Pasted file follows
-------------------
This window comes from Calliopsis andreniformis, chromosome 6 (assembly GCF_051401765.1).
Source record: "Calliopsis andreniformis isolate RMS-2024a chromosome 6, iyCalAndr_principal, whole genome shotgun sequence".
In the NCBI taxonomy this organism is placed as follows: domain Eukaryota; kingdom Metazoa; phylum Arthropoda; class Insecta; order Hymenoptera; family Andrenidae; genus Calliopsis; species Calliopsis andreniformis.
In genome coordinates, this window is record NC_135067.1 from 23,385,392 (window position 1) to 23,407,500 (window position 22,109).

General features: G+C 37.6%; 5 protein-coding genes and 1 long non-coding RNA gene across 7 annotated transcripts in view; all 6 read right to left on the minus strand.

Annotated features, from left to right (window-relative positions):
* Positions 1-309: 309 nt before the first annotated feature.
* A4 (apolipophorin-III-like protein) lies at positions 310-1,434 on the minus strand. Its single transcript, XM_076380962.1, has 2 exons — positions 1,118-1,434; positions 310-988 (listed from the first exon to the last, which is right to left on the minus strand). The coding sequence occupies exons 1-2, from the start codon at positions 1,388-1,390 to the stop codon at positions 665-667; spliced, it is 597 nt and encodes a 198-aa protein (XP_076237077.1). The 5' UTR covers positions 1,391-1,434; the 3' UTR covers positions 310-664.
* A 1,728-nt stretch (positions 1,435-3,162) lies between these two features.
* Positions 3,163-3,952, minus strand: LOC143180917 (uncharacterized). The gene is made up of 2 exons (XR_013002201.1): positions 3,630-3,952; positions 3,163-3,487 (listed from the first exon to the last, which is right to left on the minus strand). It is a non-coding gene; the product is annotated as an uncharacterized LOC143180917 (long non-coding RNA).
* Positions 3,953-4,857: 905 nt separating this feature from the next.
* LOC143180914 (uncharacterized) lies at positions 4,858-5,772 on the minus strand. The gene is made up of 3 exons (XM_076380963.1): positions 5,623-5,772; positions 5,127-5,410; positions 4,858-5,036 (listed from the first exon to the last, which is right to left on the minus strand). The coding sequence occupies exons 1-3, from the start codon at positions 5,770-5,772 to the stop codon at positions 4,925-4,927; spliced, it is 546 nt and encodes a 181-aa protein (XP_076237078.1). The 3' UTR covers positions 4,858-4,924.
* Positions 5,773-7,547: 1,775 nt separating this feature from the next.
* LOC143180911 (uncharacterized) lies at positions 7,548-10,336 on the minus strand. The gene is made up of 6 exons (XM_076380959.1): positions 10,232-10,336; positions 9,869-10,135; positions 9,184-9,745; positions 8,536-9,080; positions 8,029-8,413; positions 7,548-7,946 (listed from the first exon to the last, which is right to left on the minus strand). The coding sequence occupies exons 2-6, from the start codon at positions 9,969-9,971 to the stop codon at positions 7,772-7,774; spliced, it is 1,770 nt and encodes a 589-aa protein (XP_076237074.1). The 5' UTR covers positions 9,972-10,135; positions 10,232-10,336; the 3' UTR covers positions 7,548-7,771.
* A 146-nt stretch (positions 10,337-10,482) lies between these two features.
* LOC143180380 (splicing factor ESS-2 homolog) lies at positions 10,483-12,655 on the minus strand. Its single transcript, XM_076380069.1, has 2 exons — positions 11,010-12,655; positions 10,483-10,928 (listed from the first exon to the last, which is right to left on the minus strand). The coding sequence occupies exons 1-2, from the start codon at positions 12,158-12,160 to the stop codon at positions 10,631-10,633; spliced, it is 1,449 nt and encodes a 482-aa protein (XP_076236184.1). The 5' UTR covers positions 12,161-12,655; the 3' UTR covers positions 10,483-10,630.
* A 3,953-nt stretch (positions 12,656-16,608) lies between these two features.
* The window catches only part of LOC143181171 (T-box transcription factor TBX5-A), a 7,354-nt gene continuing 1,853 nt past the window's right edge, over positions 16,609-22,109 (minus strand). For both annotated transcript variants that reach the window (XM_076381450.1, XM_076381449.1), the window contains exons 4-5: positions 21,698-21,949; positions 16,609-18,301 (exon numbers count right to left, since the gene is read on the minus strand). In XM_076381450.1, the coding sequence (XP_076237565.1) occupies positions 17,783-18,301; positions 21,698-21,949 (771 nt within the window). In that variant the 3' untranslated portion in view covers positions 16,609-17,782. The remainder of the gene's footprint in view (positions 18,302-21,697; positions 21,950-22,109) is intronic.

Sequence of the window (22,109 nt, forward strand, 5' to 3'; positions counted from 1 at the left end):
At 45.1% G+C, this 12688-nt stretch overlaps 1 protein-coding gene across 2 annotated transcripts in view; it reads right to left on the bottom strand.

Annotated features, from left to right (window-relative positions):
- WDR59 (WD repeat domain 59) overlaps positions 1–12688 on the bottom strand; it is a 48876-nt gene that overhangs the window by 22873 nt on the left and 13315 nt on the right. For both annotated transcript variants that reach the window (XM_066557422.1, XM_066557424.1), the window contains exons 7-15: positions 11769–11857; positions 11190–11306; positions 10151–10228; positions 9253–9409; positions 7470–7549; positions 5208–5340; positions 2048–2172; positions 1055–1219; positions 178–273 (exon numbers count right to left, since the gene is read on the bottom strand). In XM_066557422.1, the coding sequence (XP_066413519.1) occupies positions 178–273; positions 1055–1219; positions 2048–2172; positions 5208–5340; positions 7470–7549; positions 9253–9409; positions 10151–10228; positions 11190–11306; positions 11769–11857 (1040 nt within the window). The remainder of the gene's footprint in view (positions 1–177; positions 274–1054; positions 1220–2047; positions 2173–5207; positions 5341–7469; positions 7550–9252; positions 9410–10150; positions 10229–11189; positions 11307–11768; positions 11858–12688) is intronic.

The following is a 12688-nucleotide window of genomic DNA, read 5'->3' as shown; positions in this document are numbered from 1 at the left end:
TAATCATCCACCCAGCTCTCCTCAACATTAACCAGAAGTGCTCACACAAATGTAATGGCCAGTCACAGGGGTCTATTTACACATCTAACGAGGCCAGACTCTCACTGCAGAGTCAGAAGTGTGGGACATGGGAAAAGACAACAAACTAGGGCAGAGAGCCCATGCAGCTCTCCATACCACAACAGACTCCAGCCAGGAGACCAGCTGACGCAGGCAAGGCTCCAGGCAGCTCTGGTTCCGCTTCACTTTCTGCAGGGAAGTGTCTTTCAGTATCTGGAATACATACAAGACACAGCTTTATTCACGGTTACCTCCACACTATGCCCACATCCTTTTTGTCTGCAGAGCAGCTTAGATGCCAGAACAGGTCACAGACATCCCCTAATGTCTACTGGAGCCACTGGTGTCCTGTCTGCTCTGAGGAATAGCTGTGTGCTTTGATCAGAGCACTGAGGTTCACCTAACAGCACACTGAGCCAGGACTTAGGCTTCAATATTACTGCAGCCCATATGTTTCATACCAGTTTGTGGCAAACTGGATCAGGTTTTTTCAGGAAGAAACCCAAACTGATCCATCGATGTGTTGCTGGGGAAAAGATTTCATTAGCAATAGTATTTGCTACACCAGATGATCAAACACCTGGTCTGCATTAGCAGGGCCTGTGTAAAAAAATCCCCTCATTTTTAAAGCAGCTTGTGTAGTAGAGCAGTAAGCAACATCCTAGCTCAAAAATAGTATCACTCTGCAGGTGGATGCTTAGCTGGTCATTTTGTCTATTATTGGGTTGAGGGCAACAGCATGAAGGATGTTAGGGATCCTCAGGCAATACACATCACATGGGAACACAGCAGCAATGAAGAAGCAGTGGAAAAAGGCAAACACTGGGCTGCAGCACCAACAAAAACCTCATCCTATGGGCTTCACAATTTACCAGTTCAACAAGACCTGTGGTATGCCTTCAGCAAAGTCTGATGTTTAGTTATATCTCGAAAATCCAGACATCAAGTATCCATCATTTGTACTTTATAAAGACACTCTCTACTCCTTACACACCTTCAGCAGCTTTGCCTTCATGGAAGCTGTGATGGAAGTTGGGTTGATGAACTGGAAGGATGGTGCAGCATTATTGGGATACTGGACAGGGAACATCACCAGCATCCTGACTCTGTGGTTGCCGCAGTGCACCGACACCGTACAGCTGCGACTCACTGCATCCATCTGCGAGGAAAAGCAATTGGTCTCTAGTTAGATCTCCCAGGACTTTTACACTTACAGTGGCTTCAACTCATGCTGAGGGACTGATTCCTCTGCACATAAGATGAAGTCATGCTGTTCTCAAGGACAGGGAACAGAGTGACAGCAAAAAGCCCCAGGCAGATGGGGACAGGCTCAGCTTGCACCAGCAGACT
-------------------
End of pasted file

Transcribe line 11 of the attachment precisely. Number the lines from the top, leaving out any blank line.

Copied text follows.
* Positions 3,953-4,857: 905 nt separating this feature from the next.